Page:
Thursday 31 December 2015

Adult ice cream: vanilla, chocolate, rum & raisin

My family has gifted me a proper ice cream maker. This means frozen desserts in under an hour. No more freezing freezy things for 24 hours beforehand. And it might just be the death of me. Gelatified.

It was one of those: 'a gift for Christmas and birthday'. Yes, I am blighted with having being born on December 28th. It's a terrible date for a celebration, caught in the listless slack-water between the high tides of Christmas and New Year's Eve. It's a day when nothing much is open and friends are either driving from the outlaws, hangover sitting or bloated and corpulent... or some tedious combination.

It is a wonderful present but I may regret its purchase. I have made ice cream every day for six days. I have eaten the same. All in the name of research you understand. I do so you don't have to. You're welcome.

For some reason I've never thought ice cream should be simply iced cream, it was only because it was the first recipe in the Cuisinart instruction manual that I considered it. I've always potched about with eggs and custard. Boy, have I had a damascene conversion  Ice cream made with milk and cream is simple, delicious and has a wonderfully smooth and fudgy texture.

The three recipes here have almost identical bases. They can be made in all manner of makers you don't need a self chilling one.

You should look at my sugar wafer blog too. They were literally made for each other.

Vanilla Ice Cream
Makes just over a litre.

Make sure all your liquids are fridge cold. In a bowl, whisk together 450ml of double cream with 220ml of milk. Add 140g of caster sugar and whisk until dissolved. Add a good teaspoon of vanilla paste/extract or the seeds from two squishy pods.

Churn in your machine for 40 minutes. Eat or freeze.

That's it.

Rum & Raisin Ice Cream
Makes just over a litre.

This uses unadulterated rum so you might want to think before offering it to children, muslims and recovering alcoholics. It has quite a kick. It does partner brilliantly with Christmas pudding. The alcohol makes it a soft set ice cream.

Soak about 150g of raisins, sultanas etc in about 100ml of your rum of choice. I used a spiced number, because I'll never drink it otherwise. Leave covered for a few hours or, better, overnight.

Strain the fruit in a sieve, reserving the rum.

In a bowl whisk together 40g muscovado sugar, 100g caster sugar with 200ml milk. Once smooth add  450ml double cream. Churn for 40 minutes. 

Now add the steeped fruit and a couple of tablespoons of the reserved rum. If you add more than this your ice cream will never really set; the alcohol lowering the freezing point. 

ice cream and cone: New River Dining.
Ring and purple blouse: model's own.
Dark Chocolate Ice Cream
Makes just over a litre.

I am a bit of a chocolate nazi. Cadbury's Dairy Milk is an insult to humanity and will never pass these lips. And Hershey's!  Dear god. How did that become so popular?! For this reason I buy Valrhona chocolate in bulk. I have three kilos or their fabulous cocoa powder in my larder. I appreciate that most people don't and it is an internet purchase for most people. I think Waitrose (UK) stock it though.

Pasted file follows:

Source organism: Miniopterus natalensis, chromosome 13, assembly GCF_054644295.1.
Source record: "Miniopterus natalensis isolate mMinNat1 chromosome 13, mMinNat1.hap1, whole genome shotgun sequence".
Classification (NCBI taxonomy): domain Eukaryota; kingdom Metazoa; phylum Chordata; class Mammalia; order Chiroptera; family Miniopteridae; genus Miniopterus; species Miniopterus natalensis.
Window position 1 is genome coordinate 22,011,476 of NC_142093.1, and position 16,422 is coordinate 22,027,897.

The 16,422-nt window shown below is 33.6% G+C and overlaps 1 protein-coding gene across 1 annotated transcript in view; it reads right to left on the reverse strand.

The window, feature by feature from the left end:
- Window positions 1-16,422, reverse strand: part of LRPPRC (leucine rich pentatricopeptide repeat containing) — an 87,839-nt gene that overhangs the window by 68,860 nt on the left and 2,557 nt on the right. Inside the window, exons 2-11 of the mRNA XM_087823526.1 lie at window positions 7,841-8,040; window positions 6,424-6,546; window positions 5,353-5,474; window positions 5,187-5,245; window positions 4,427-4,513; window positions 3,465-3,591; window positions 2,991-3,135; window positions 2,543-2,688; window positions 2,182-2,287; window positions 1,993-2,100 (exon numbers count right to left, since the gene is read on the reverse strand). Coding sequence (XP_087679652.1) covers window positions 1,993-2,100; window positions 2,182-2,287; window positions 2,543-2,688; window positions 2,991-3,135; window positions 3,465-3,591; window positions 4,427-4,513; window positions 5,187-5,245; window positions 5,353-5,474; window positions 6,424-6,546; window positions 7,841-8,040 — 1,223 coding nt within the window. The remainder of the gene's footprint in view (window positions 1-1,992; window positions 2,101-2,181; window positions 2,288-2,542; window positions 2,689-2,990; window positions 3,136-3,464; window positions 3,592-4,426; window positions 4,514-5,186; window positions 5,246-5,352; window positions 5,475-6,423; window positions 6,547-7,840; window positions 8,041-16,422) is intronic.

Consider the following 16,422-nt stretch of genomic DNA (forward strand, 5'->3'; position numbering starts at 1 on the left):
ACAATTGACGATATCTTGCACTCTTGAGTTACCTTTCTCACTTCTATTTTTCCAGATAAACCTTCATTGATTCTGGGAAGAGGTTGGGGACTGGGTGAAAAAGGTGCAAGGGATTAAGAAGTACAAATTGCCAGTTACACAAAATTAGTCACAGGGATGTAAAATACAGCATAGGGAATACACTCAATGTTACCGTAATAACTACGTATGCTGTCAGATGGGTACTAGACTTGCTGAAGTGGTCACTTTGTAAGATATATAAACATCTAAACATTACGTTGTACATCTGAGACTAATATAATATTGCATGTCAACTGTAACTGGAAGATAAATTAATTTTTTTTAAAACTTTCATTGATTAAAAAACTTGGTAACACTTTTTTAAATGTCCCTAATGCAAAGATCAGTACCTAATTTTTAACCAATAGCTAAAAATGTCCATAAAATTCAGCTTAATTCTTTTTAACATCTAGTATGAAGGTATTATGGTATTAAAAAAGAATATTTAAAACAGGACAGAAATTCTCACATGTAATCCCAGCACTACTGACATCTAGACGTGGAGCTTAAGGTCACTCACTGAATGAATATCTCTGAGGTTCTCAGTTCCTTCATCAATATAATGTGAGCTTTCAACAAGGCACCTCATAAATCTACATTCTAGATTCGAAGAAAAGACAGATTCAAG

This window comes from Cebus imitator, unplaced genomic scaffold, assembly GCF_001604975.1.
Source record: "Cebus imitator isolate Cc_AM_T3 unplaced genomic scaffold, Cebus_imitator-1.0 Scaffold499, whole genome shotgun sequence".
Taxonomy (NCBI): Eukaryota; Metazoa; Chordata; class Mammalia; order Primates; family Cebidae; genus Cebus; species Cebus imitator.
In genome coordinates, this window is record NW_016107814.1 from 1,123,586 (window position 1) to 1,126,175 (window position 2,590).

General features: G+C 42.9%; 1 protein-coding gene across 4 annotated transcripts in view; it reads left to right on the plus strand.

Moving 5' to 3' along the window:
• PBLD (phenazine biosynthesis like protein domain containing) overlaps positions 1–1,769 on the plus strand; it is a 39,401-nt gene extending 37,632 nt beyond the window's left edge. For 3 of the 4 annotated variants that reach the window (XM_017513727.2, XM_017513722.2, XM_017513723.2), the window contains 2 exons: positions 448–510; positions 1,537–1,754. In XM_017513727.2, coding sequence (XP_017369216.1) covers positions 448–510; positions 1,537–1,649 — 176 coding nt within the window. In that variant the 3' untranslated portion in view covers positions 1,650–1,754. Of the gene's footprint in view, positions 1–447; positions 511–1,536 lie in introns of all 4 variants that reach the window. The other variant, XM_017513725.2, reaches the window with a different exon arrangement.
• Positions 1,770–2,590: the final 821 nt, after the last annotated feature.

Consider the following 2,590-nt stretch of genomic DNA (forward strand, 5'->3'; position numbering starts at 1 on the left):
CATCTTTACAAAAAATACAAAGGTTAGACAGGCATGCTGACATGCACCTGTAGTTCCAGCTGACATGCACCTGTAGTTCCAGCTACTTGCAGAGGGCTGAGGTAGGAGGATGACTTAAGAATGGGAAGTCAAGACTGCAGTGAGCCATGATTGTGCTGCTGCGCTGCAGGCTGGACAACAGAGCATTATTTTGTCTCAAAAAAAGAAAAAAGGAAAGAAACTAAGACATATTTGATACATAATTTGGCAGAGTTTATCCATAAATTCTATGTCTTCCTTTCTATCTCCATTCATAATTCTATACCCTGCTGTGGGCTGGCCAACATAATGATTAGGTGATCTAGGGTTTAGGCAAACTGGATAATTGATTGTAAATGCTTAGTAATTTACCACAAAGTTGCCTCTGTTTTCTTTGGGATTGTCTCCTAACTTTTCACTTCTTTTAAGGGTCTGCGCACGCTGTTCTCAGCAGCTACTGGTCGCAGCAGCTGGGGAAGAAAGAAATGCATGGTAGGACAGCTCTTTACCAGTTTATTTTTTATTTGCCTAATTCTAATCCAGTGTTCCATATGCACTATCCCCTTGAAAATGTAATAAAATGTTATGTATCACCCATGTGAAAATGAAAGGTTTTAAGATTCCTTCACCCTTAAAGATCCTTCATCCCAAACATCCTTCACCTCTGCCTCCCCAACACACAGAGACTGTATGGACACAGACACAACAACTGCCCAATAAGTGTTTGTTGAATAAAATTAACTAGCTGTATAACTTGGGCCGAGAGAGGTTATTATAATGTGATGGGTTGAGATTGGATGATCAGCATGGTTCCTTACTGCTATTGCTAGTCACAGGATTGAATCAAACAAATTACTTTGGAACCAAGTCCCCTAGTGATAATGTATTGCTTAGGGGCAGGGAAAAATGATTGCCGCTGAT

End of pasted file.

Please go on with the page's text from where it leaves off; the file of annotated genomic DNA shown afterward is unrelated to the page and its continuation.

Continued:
I won't pretend this is bitter, but I would call it an adult ice cream - all about a deep, dark chocolate flavour. You can add more sugar or cream if you like but I urge you not to. A very good dark cocoa powder is needed for a very good ice cream so try and find some Valrhona, or failing that, Green & Black's. Please don't use Cadbury's or Kraft or some own brand nonsense. It's not often I actually say 'oh my god!' with my own cooking... but I did with this.

In a bowl, mix 120g caster sugar, 80g good quality cocoa powder and a rounded teaspoon of instant espresso coffee powder. Add a couple of tablespoons of milk and blend to a paste. Add a further 200ml of milk and mix well. Blend in 450ml double cream.

Churn for at least 30 minutes. Eat or freeze.

Tuile / sugar wafer

Made largely as a response to the glut of ice cream churning through my kitchen this Christmas, these tuile biscuits are buttery, crisp and delicate but while warm, flexible enough to be moulded into a variety of shapes, including the traditional cone.

The secret to their wafer-thinness is an old cheffy trick of using a cardboard template. Using a piece of thick card, cut out any shape (yes, would work well for your children's thing or that hen party! Don't get the two confused though.) and spread the mix evenly with a palette knife, then lift the card away carefully. The batter hardly expands on cooking so you can bake quite sharp lines and points.

Sugar Tuile
Makes many, many, many. Freeze any left over.

Beat together 100g caster sugar with 50g melted butter. Add in 100g plain flour, a pinch of table salt, 35g of honey or maple syrup and finally 100g of egg white (about three medium eggs).